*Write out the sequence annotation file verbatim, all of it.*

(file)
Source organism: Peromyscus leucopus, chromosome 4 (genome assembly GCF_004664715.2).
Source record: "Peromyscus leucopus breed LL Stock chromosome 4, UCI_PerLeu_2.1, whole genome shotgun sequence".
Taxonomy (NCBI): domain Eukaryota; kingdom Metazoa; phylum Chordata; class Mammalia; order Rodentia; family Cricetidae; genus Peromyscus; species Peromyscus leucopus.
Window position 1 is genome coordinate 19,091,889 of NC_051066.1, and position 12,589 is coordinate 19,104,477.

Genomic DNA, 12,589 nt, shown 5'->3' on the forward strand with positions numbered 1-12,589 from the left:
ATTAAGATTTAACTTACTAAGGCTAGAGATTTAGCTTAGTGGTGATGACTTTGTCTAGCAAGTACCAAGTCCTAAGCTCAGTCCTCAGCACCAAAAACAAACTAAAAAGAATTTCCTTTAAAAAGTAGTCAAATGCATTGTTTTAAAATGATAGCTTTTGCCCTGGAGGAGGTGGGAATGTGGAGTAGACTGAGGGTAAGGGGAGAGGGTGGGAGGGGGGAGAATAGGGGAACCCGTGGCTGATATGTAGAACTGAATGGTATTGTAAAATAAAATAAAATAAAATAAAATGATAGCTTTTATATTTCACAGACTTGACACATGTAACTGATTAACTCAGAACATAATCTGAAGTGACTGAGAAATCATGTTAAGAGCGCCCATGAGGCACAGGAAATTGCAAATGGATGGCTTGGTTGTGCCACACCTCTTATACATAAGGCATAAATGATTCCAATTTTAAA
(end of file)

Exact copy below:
Source organism: Peromyscus leucopus, chromosome 4 (genome assembly GCF_004664715.2).
Source record: "Peromyscus leucopus breed LL Stock chromosome 4, UCI_PerLeu_2.1, whole genome shotgun sequence".
Taxonomy (NCBI): domain Eukaryota; kingdom Metazoa; phylum Chordata; class Mammalia; order Rodentia; family Cricetidae; genus Peromyscus; species Peromyscus leucopus.
Window position 1 is genome coordinate 19,091,889 of NC_051066.1, and position 12,589 is coordinate 19,104,477.

Genomic DNA, 12,589 nt, shown 5'->3' on the forward strand with positions numbered 1-12,589 from the left:
ATTAAGATTTAACTTACTAAGGCTAGAGATTTAGCTTAGTGGTGATGACTTTGTCTAGCAAGTACCAAGTCCTAAGCTCAGTCCTCAGCACCAAAAACAAACTAAAAAGAATTTCCTTTAAAAAGTAGTCAAATGCATTGTTTTAAAATGATAGCTTTTGCCCTGGAGGAGGTGGGAATGTGGAGTAGACTGAGGGTAAGGGGAGAGGGTGGGAGGGGGGAGAATAGGGGAACCCGTGGCTGATATGTAGAACTGAATGGTATTGTAAAATAAAATAAAATAAAATAAAATGATAGCTTTTATATTTCACAGACTTGACACATGTAACTGATTAACTCAGAACATAATCTGAAGTGACTGAGAAATCATGTTAAGAGCGCCCATGAGGCACAGGAAATTGCAAATGGATGGCTTGGTTGTGCCACACCTCTTATACATAAGGCATAAATGATTCCAATTTTAAA